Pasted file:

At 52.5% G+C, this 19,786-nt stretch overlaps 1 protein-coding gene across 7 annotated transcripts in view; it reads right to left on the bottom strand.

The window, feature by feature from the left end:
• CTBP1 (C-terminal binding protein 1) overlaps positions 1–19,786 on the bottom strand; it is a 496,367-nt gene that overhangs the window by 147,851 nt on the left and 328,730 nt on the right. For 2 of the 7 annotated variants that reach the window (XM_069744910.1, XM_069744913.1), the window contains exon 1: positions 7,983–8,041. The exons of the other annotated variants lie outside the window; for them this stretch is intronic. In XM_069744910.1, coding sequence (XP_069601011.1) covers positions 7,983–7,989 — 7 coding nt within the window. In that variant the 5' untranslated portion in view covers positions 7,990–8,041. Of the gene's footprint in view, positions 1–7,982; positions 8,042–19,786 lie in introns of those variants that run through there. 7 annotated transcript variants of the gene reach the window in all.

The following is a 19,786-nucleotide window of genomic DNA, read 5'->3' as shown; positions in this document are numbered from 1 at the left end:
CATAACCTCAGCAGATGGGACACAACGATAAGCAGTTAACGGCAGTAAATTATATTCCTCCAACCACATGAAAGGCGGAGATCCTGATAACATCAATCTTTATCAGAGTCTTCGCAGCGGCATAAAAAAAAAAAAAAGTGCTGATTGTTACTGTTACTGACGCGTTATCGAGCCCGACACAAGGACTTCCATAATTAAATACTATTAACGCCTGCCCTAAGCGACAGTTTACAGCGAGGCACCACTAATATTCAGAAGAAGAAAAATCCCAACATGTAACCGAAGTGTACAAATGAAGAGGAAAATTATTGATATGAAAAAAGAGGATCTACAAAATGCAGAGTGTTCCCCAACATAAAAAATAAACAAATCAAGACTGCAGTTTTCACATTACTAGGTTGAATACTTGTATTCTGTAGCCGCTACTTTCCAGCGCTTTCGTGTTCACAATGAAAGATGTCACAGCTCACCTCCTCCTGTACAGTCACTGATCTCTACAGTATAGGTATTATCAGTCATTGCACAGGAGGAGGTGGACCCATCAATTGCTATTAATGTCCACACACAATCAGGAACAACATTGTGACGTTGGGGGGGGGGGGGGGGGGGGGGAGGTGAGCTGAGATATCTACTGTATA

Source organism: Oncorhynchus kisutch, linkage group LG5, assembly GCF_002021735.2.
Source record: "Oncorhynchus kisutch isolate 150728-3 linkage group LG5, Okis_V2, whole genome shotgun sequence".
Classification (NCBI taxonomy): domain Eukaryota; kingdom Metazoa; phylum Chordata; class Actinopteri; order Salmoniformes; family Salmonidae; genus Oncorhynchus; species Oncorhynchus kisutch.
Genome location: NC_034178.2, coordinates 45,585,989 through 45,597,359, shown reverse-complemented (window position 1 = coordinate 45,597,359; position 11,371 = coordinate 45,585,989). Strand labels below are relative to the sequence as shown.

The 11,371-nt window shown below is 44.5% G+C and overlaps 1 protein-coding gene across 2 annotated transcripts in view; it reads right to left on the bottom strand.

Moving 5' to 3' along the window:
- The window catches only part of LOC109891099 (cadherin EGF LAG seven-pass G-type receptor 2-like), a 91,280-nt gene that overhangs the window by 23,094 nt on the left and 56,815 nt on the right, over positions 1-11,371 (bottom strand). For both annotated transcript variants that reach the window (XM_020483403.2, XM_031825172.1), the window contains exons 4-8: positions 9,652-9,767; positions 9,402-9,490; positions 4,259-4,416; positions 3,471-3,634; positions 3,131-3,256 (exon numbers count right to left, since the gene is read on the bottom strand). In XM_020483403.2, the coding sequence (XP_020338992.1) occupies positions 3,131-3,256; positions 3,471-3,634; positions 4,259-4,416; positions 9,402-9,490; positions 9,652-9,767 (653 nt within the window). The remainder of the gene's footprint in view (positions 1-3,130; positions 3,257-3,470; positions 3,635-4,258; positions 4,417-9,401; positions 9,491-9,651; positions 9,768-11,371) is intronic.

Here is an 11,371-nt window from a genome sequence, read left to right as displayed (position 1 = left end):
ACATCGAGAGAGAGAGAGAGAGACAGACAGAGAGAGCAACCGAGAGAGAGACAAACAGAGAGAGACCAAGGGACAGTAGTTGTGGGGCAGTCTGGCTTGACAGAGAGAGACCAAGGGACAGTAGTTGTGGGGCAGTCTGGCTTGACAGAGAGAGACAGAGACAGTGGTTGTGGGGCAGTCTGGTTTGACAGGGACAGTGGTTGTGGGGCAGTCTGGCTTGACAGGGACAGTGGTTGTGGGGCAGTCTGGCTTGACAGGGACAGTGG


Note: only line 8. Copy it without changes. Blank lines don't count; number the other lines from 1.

Classification (NCBI taxonomy): domain Eukaryota; kingdom Metazoa; phylum Chordata; class Actinopteri; order Salmoniformes; family Salmonidae; genus Oncorhynchus; species Oncorhynchus kisutch.